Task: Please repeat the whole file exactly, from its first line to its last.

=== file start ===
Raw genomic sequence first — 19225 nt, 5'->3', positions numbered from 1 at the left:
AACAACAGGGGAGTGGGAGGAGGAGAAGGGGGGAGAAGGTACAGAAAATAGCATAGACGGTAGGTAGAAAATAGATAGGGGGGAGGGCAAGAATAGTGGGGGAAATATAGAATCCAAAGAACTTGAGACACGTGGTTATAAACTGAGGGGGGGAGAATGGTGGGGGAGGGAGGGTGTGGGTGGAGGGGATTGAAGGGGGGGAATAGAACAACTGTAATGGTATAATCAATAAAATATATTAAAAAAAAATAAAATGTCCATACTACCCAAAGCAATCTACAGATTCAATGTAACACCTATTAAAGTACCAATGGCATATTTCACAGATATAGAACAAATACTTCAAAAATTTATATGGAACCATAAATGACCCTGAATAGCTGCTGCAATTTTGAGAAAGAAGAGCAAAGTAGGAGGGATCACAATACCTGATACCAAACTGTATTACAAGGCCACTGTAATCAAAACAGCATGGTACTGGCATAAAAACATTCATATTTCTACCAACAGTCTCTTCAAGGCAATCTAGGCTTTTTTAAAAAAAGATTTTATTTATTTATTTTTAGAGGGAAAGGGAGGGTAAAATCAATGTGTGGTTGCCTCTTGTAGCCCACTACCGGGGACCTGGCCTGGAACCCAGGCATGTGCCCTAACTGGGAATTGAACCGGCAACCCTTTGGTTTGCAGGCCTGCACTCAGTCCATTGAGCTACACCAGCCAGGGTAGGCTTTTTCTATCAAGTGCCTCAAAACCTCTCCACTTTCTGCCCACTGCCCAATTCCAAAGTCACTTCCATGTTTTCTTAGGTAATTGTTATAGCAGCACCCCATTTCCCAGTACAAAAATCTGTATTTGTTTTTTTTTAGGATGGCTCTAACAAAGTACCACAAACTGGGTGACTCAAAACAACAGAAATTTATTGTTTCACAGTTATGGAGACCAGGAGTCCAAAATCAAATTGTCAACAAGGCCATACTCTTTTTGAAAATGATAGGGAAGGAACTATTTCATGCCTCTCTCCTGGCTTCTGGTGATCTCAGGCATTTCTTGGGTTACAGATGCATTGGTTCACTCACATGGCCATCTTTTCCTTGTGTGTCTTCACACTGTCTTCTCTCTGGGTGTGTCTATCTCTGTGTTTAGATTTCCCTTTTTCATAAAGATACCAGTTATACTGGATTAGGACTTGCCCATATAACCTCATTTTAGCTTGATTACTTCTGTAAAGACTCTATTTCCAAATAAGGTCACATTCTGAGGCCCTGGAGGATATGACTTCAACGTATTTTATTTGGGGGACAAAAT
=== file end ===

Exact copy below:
Raw genomic sequence first — 19225 nt, 5'->3', positions numbered from 1 at the left:
AACAACAGGGGAGTGGGAGGAGGAGAAGGGGGGAGAAGGTACAGAAAATAGCATAGACGGTAGGTAGAAAATAGATAGGGGGGAGGGCAAGAATAGTGGGGGAAATATAGAATCCAAAGAACTTGAGACACGTGGTTATAAACTGAGGGGGGGAGAATGGTGGGGGAGGGAGGGTGTGGGTGGAGGGGATTGAAGGGGGGGAATAGAACAACTGTAATGGTATAATCAATAAAATATATTAAAAAAAAATAAAATGTCCATACTACCCAAAGCAATCTACAGATTCAATGTAACACCTATTAAAGTACCAATGGCATATTTCACAGATATAGAACAAATACTTCAAAAATTTATATGGAACCATAAATGACCCTGAATAGCTGCTGCAATTTTGAGAAAGAAGAGCAAAGTAGGAGGGATCACAATACCTGATACCAAACTGTATTACAAGGCCACTGTAATCAAAACAGCATGGTACTGGCATAAAAACATTCATATTTCTACCAACAGTCTCTTCAAGGCAATCTAGGCTTTTTTAAAAAAAGATTTTATTTATTTATTTTTAGAGGGAAAGGGAGGGTAAAATCAATGTGTGGTTGCCTCTTGTAGCCCACTACCGGGGACCTGGCCTGGAACCCAGGCATGTGCCCTAACTGGGAATTGAACCGGCAACCCTTTGGTTTGCAGGCCTGCACTCAGTCCATTGAGCTACACCAGCCAGGGTAGGCTTTTTCTATCAAGTGCCTCAAAACCTCTCCACTTTCTGCCCACTGCCCAATTCCAAAGTCACTTCCATGTTTTCTTAGGTAATTGTTATAGCAGCACCCCATTTCCCAGTACAAAAATCTGTATTTGTTTTTTTTTAGGATGGCTCTAACAAAGTACCACAAACTGGGTGACTCAAAACAACAGAAATTTATTGTTTCACAGTTATGGAGACCAGGAGTCCAAAATCAAATTGTCAACAAGGCCATACTCTTTTTGAAAATGATAGGGAAGGAACTATTTCATGCCTCTCTCCTGGCTTCTGGTGATCTCAGGCATTTCTTGGGTTACAGATGCATTGGTTCACTCACATGGCCATCTTTTCCTTGTGTGTCTTCACACTGTCTTCTCTCTGGGTGTGTCTATCTCTGTGTTTAGATTTCCCTTTTTCATAAAGATACCAGTTATACTGGATTAGGACTTGCCCATATAACCTCATTTTAGCTTGATTACTTCTGTAAAGACTCTATTTCCAAATAAGGTCACATTCTGAGGCCCTGGAGGATATGACTTCAACGTATTTTATTTGGGGGACAAAAT